Prime gaming time
If there’s any doubt that we’re knee-deep in prime PC gaming season, look no further than the flood of first-rate gaming goodness released this week. From long-awaited new entries in beloved franchises to Valve’s oft-delayed PC push, to Windows 10’s grand arrival in the living room and even an impromptu Steam sale, pretty much every gamer could find a reason to smile this week.
After years—years—of teases, leaks, and fanboys shrieking “Fallout 4??!!” on forums anytime Bethesda hinted plans to announce anything, Fallout 4 is finally here, and well, it’s pretty much exactly what you’d expect. Bethesda added some new features like base-building, weapons crafting, and better gunplay, but at its core, Fallout 4 is largely Fallout 3 in a new location—bugs and all.
Hayden Dingman felt some of the new systems actually dilute the core Fallout appeal in PCWorld’s Fallout 4 review, and that’s true to an extent, but fear not, series fans. If you loved Fallout 3 and Fallout: New Vegas, then Fallout 4 will be right up your alley. It’s more Fallout, plain and simple.
Starcraft 2: Legacy of the Void
PC gamers have been eagerly awaiting the end of the Starcraft 2 trilogy for almost as long as they’ve been waiting for Bethesda to return to the Wasteland. In a serendipitous move, Blizzard released Starcraft 2: Legacy of the Void on the very same day Fallout 4 launched. It’s the Protoss-focused end of the Starcraft saga, roughly 17 years in the making, and the early response from users has been nothing short of stellar.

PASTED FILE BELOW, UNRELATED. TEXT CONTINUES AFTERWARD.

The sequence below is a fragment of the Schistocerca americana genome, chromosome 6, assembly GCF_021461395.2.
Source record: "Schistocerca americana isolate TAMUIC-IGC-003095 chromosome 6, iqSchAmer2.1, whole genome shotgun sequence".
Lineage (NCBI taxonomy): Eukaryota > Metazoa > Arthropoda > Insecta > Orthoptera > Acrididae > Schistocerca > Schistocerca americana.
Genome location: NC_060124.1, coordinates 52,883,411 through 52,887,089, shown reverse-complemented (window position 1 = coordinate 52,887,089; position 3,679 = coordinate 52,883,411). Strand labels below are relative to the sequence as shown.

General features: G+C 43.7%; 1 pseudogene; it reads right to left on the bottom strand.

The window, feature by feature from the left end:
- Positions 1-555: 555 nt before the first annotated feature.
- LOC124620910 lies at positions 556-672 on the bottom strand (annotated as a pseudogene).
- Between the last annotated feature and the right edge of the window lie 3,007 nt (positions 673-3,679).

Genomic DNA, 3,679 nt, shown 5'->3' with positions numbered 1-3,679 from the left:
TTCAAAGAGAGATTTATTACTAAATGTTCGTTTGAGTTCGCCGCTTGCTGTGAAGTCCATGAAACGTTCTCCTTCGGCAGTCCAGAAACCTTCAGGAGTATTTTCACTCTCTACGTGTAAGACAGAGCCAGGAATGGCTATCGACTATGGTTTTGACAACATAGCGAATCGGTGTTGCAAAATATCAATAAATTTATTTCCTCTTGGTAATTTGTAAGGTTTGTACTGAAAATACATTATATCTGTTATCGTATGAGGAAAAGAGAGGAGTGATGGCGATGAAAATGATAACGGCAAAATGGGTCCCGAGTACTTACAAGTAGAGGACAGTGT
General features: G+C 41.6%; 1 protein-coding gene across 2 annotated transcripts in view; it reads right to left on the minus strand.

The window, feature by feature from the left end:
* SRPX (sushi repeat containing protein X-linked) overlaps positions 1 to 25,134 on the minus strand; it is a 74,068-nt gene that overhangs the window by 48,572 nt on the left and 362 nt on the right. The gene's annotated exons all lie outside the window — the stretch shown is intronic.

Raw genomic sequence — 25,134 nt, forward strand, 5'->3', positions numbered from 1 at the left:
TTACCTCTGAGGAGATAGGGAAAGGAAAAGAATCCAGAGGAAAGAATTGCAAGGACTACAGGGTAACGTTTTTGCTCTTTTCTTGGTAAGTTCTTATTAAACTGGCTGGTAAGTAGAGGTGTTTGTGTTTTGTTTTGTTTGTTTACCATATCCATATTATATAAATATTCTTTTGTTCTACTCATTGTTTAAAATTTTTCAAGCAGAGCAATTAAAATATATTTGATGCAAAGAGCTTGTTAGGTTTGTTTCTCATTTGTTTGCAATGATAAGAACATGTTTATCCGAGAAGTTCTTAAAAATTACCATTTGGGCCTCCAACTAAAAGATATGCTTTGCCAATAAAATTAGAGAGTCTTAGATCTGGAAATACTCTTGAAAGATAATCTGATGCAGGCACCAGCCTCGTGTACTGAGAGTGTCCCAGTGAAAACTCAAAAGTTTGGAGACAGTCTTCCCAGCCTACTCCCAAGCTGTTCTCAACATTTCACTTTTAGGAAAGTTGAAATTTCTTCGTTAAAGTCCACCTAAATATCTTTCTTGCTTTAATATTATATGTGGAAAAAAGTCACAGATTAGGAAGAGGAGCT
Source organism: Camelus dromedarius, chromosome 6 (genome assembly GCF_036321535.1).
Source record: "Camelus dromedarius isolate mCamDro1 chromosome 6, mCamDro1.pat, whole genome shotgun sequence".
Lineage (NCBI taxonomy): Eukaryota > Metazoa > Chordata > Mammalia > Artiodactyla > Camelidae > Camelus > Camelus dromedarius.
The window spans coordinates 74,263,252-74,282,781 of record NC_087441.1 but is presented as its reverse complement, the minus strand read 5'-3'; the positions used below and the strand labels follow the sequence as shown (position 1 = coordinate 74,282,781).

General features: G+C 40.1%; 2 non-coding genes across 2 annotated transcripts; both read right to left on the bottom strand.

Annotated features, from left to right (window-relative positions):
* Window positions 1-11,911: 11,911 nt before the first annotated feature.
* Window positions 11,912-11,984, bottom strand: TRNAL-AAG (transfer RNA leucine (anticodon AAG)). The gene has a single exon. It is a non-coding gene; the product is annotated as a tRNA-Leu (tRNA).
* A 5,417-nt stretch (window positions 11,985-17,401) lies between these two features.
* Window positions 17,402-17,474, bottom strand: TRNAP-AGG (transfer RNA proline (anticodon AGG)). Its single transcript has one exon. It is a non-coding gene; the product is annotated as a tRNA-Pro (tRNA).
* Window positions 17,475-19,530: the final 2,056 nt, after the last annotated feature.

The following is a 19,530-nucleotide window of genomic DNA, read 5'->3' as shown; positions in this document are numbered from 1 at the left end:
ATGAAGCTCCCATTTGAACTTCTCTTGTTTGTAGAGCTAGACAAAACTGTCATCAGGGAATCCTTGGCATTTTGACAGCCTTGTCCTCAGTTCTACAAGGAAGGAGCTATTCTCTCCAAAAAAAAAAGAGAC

Blizzard didn’t release the game early to critics, so look for PCWorld’s Starcraft 2: Legacy of the Void review in the near future—and start getting pumped for the new Nova-centric Starcraft 2 adventures coming early in 2016. Blizzard’s moving faster now that LotV is out.
Valve hasn’t been teasing Steam Machines for as long as we’ve been waiting for Fallout and Starcraft, but it certainly feels that way. No more! The first wave of Steam Machines launched on the same day as those two games—though somewhat awkwardly, neither runs on Valve’s SteamOS.
We spent time playing around (literally) with Alienware’s Steam Machine. It’s a seriously sleek living room gaming solution despite a limited upgrade path and SteamOS's restriction to Steam for Linux alone.
But the Steam Machines themselves are only part of Valve’s assault on your living room.
Steam Controller and Link
Without the $50 Steam Controller, there would be no Steam Machines. Traditional PC games rely on the keyboard and mouse, so their controls don’t convert well to gamepads. That’s a problem in the living room. Enter Valve’s Steam Controller, which packs more triggers than console gamepads, a pair of large haptic pads that can mimic basic KB&M functions, and the ability to customize everything to tweak the controller to fit the game you’re playing. It takes some getting used to, but once you wrap your head around it, the Steam Controller opens a new world of PC gaming possibilities.
Valve’s $50 Steam Link, meanwhile isn’t quite a Steam Machine. Instead, it’s a small box that essentially functions as a conduit to beam games from your PC to your TV using Steam in-home streaming. It’s cheap, and it rocks.